To date, not too many people are known. However William Oats lived on a large tract (700 acres) on the Muddy Fork branch of Buffalo Creek. Robert Oats, a grandson of William Oats married Margie Fortune. William Oats was listed as the postmaster of the Rutherford County town of Buffalo. Barzille Ledbetter owned a store in Buffalo

This town was most likely a brief stop for those heading through Hickory Nut Gorge on the Drover’s Road to Asheville, NC. The Ledbetter store would have been a logical place to replace a travelers supplies They would have rested here before going to Pine Gables for the night and then on to Sherrill’s Inn in Fairview for the second night. The road they traveled was call Drover’s Road (now 64/74).

The known buildings were the Whiteside Church, the Ledbetter Store, a cemetery, and even a school.

Whiteside Valley Church

When construction of the dam was complete, Buffalo was flooded as it was also in the Flood of 1916.

Most of the houses and buildings were removed before the flooding There was a complete relocation of an entire community known as Whiteside Valley, all homes, the Whiteside Valley Church & Cemetery & the Ledbetter Store. Whiteside Valley Church was organized July 7, 1892.

When it was known that plans for the lake to be built were going to flood the area in the 1920’s, the church members began to look for another property and ended up tearing down the original church, using the materials to build on and repair the old Chimney Rock Church site.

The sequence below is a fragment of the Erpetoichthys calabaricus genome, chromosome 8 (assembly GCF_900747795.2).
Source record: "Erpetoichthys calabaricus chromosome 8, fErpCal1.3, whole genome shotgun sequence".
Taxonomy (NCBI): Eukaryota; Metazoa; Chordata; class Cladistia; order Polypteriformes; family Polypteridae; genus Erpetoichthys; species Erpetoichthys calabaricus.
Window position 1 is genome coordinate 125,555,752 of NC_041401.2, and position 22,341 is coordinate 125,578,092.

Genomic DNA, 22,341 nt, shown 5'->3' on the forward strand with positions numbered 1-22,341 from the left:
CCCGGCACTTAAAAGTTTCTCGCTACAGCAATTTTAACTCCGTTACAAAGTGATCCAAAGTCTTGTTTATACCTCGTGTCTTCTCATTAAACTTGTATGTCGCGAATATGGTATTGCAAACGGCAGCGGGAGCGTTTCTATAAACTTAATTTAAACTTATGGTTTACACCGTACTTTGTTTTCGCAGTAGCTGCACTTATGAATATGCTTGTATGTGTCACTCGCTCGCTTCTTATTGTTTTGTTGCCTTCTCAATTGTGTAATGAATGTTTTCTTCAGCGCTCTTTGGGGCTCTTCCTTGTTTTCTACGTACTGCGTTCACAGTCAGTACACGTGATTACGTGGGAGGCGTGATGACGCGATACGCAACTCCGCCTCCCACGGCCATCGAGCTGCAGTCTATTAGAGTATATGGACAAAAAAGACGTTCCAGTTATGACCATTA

There are numerous first- hand accounts of workers removing building from what is now our lake. One of the workers who helped removing the left over material from the town and building the lake was offered land in exchange for his work and said” “You couldn’t farm it, you can’t grow anything on it, you can’t put cows on it…it’s worthless” William Joe Jay Kiser (“Strawberry Kiser”) 1903-1979 Reported by Grandson Todd Kiser.

It is interesting fact that he was also the one who also left the jeep truck in the Town of Buffalo at about the center of the lake.

Tradition says the steeple from the original Whiteside Valley Church was used on the new church. All the graves were removed and” (Info from the book “Precious Memories; Bill’s Creek Community, Lake Lure, North Carolina”, by Virginia Dare Dalton Wilson).

Chimney Rock Baptist Church was” organized July 7, 1872 and met in a log school house on Rock Creek. The church was disbanded about 1902 when it was last mentioned in the Association’s minutes. Many of its members united with Whiteside Valley Baptist Church around 1892.

In May 1926 the church was sold to Carolina Mountain Power due to the Lake Lure dam being built. On August 29, 1928, the Whiteside Valley church became Chimney Rock Baptist, and is still located on that site.

From Chimney Rock Baptist Church http://chimneyrockbaptist.com/episodes/5437-history

Whiteside Valley Church

(If you look closely, you will see the church in the background)

Today there are few pictures of this lost town except the above and the Barzille Ledbetter’s well.

However an interesting survivor of this one vibrant community is the 1917 Reo truck that has been talked about for generations not just because it’s an antique but because it spent 45 years at the bottom of Lake Lure in Buffalo.